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There has been little disagreement over the importance of the pipeline, even across federal party lines. Canada’s federal government Tuesday argued in a U.S. court filing that shutting down the pipeline would deal a “massive and potentially permanent blow” to Canada’s economy and energy security, and risk lasting damage to U.S.-Canada relations.

Supporters of the pipeline claim a shutdown would cause gasoline shortages and price spikes, and force hundreds to thousands more rail cars and tanker trucks carrying dangerous products on railways and highways throughout Canada and the U.S. Midwest.

Line 5 delivers more than half the propane and home heating oil consumed in Michigan and is a vital source of energy for Ohio and Pennsylvania.

In Canada, the operation supports 5,000 direct jobs in Sarnia and some 23,000 adjacent jobs throughout the region in both countries. Its closure could also have devastating fallout for oil patch workers in Alberta and Saskatchewan.

The impacts would be “astronomical” for Sarnia and its economy, said Scott Archer, a business agent with UA Local 663, the pipefitters union in Sarnia.

“This town would essentially dry up and blow away,” he told Global News. “It’s the backbone of our infrastructure in this province and Quebec, and it’s fed by Alberta, so it’s going to just crush everybody.”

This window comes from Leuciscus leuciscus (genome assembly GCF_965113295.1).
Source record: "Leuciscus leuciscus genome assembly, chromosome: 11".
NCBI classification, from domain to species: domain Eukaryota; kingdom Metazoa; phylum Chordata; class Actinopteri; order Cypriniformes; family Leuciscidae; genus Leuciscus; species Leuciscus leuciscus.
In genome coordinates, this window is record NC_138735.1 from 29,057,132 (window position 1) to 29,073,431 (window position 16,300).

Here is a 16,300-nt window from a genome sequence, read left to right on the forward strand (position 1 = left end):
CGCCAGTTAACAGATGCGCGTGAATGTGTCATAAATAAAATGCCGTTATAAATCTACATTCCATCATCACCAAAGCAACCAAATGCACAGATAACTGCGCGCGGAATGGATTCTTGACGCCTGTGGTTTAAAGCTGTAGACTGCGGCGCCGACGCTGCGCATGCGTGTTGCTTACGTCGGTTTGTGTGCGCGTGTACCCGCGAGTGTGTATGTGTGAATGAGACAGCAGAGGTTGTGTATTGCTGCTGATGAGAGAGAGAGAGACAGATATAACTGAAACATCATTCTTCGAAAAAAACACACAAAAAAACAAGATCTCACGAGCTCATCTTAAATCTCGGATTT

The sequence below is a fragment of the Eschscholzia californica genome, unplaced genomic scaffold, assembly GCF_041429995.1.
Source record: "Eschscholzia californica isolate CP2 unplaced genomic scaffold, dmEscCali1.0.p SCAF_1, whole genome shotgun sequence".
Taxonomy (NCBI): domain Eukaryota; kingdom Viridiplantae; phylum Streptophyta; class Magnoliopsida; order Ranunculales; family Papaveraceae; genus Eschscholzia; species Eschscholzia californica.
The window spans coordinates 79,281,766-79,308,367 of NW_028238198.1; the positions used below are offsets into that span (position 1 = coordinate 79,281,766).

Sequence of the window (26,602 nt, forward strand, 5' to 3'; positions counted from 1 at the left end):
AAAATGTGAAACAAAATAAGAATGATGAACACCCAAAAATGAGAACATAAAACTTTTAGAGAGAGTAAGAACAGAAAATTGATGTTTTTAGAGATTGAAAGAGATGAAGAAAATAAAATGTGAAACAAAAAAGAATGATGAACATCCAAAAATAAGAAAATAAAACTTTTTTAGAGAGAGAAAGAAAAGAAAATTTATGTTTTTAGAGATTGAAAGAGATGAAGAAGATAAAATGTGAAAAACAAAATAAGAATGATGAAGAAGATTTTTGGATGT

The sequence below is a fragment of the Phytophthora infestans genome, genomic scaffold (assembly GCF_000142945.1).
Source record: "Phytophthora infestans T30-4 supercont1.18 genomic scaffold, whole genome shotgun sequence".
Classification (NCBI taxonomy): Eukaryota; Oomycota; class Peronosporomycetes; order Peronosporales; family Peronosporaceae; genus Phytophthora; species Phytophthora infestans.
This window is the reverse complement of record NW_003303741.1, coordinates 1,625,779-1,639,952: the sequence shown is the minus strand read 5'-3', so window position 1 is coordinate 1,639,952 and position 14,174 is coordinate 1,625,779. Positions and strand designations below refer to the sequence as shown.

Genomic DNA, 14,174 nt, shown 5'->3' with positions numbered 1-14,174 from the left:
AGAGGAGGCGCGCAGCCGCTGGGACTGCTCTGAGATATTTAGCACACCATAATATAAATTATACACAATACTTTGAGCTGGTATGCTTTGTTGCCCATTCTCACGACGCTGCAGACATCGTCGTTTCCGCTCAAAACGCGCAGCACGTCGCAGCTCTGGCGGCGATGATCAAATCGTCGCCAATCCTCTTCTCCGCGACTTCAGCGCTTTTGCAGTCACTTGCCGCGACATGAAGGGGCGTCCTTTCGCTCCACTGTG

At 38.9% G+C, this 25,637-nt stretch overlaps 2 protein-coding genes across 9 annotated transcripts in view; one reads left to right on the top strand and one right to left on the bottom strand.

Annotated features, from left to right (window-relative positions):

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Click to play video: 'Battle brews over fate of Enbridge Line 5 pipeline'
Battle brews over fate of Enbridge Line 5 pipeline

What's next?

Gov. Whitmer threatened in a letter to Enbridge on Tuesday to go after the company’s future profits if it defies her order to shut the pipeline down.

The company responded by repeating its intention to defy her demand.

Enbridge argues that the state has no authority to order the shutdown because the federal Pipeline and Hazardous Materials Safety Administration oversees interstate pipelines.

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Although a U.S. district judge has ordered mediation, the latest developments suggest the two sides may remain deeply entrenched.

Canada’s brief urged further efforts to reach a settlement.

Workers in Sarnia question how it’s gotten to this point without a resolution.

“As opposed to debating whether or not we should shut down Line 5, we should be debating whether or not we should upgrade our pipeline system,” said James Williamson, a UA 663 union member and pipefitter in Sarnia.

“That needs to be pushed to the front.”

In the meantime, the uncertainty leaves Williamson and his colleagues with “angst.”

“Everybody’s nervous and watching the clock,” he said.

“Are we all going to be packing up and moving, or are we going to be looking for new career paths, or a new job?”

— with files from Global News’ Sean Boynton and David Akin, the Canadian Press and Reuters